This is a medical logbook.
Serving the Tumblr community with fresh medical info, anecdotes and answers.

It is maintained by:
Arturo C.
and
Heber R.

16th January 2012

Photo reblogged from Catch for Us the Foxes with 3,095 notes


“it was trapped between two lungs”

“it was trapped between two lungs”

Source: audiocolour

4th January 2012

Photo reblogged from Under The Microscope with 47 notes

micro-scopic:

Thyroid, Human (H&E stain)

micro-scopic:

Thyroid, Human (H&E stain)

15th December 2011

Photo with 7 notes

An unidentified fungi - picked from bread mold.
Some of these can cause disease, specially if you have immune-issues (as in AIDS).

An unidentified fungi - picked from bread mold.

Some of these can cause disease, specially if you have immune-issues (as in AIDS).

Tagged: micologymedicine

15th December 2011

Photo with 34 notes

From left to right: T. saginata, Ascaris lumbricoides and Fasciola hepatica.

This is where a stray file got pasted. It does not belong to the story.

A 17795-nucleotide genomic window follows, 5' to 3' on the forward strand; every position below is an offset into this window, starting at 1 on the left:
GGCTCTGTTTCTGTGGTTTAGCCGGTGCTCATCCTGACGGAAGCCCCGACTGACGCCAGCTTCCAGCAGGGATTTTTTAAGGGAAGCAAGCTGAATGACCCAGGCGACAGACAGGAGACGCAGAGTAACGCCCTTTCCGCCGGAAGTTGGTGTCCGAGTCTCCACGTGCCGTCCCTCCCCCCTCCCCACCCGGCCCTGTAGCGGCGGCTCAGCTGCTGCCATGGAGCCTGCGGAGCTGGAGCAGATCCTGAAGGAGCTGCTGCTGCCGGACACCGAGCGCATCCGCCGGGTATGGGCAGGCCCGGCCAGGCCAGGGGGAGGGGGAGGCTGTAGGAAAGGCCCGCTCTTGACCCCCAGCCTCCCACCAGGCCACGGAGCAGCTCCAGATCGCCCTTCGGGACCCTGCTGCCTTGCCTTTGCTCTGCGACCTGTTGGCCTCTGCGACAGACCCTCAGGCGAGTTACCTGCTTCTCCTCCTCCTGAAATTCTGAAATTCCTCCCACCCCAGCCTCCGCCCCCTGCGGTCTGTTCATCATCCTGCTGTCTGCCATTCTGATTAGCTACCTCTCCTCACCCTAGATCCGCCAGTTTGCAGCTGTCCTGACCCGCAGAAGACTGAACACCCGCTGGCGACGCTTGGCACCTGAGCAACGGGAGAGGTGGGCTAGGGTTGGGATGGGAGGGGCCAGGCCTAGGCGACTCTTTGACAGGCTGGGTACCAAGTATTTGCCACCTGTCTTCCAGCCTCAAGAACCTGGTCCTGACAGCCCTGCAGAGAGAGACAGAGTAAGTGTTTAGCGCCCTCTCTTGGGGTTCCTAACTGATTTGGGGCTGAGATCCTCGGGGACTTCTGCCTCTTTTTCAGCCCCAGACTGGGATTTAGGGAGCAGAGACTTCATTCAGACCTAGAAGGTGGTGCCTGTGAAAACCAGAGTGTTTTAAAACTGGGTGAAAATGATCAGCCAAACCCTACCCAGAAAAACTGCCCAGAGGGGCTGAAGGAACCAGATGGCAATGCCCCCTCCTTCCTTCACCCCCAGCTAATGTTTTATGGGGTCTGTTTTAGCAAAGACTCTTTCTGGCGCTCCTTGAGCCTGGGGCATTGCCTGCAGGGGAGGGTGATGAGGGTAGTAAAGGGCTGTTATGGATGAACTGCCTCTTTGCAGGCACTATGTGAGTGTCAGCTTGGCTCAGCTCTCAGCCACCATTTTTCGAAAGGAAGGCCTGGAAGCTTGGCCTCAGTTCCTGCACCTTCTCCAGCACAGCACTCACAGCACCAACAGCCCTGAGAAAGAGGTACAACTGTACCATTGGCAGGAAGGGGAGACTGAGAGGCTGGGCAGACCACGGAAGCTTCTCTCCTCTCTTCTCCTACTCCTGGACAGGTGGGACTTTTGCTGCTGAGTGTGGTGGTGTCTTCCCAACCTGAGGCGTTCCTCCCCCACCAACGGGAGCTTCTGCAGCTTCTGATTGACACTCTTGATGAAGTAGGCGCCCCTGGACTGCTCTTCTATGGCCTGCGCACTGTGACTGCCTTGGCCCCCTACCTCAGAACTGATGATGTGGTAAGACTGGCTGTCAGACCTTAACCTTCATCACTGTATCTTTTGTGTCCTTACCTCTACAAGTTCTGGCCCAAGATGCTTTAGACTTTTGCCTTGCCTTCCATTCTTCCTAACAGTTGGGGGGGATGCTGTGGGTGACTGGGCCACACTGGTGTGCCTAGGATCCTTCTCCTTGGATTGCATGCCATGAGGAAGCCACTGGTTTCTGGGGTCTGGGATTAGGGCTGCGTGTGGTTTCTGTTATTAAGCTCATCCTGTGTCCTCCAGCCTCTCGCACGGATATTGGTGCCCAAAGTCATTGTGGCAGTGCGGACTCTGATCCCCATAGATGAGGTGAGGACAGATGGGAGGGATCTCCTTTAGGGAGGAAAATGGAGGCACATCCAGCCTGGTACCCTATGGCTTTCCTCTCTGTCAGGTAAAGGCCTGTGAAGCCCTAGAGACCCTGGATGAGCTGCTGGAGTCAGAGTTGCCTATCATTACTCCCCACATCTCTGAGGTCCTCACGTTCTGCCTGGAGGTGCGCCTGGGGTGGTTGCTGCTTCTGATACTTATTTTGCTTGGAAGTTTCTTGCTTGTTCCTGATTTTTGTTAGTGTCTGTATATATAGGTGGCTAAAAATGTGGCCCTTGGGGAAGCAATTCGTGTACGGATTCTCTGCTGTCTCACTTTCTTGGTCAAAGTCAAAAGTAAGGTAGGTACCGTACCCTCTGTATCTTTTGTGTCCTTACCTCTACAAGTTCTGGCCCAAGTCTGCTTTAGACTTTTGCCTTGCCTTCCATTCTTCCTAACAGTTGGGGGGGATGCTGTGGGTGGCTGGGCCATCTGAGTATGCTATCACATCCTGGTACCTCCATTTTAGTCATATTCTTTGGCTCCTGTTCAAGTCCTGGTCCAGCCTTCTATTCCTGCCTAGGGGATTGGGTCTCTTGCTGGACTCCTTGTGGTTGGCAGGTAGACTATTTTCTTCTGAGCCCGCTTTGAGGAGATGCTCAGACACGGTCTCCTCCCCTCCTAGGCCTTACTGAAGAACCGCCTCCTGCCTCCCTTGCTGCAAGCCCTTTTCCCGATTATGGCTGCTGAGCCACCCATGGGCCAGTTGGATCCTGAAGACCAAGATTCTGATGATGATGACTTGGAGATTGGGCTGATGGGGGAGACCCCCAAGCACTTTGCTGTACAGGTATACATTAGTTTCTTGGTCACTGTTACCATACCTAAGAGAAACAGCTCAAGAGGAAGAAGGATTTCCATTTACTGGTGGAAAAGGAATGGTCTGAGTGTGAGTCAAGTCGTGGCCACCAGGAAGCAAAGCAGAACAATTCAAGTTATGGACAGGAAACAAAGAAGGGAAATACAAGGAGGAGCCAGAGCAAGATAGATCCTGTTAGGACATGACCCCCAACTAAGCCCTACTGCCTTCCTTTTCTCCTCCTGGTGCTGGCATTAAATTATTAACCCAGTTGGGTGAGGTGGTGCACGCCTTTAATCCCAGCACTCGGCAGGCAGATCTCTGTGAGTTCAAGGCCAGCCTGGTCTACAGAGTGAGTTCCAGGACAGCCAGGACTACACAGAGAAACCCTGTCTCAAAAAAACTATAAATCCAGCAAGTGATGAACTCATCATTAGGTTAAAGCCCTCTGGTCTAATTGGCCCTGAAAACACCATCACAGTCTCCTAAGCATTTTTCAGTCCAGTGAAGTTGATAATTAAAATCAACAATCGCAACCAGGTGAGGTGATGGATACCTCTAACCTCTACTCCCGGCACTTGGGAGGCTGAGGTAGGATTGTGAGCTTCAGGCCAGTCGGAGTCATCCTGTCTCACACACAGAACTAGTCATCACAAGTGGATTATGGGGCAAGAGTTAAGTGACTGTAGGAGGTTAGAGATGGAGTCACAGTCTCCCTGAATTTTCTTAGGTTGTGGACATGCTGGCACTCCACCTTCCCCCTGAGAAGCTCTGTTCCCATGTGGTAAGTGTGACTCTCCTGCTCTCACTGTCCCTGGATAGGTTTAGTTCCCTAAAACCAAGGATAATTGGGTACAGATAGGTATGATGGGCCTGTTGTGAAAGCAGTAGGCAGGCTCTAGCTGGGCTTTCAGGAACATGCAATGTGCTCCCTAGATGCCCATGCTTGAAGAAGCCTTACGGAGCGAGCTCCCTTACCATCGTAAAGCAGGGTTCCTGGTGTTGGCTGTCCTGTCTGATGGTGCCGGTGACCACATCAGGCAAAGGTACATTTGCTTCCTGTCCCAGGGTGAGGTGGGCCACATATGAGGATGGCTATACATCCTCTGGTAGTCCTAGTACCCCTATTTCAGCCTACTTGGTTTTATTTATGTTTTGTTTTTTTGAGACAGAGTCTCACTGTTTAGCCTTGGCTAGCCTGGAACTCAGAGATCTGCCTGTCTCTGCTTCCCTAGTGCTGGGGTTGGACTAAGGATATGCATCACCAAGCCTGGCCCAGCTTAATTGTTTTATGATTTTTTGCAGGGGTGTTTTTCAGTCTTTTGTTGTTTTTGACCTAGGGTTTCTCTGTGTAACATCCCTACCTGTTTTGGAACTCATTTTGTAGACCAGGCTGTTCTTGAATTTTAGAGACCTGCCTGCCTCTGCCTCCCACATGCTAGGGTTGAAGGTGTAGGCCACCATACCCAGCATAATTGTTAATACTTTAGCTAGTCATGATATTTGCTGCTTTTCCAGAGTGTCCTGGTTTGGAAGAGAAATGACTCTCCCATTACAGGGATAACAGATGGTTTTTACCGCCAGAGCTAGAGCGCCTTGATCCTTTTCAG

Some of the many parasites that can live inside us - some causing disease.

From left to right: T. saginata, Ascaris lumbricoides and Fasciola hepatica.

Some of the many parasites that can live inside us - some causing disease.

Tagged: parasitologymedicine

8th December 2011

Photo reblogged from Medical School with 71 notes

medicalschool:

Woven bone is the primitive bone first laid down during fracture repair  or new bone formation. It consists of a higher percentage of osteocytes  than normal. The gross structure is highly disorganized and thus much  weaker. It is eventually replaced by concentrically organized lamellar  bone with much lower proportions of osteocytes. The histology slide  shown demonstrates woven bone arising directly from surrounding  mesenchymal tissue.

medicalschool: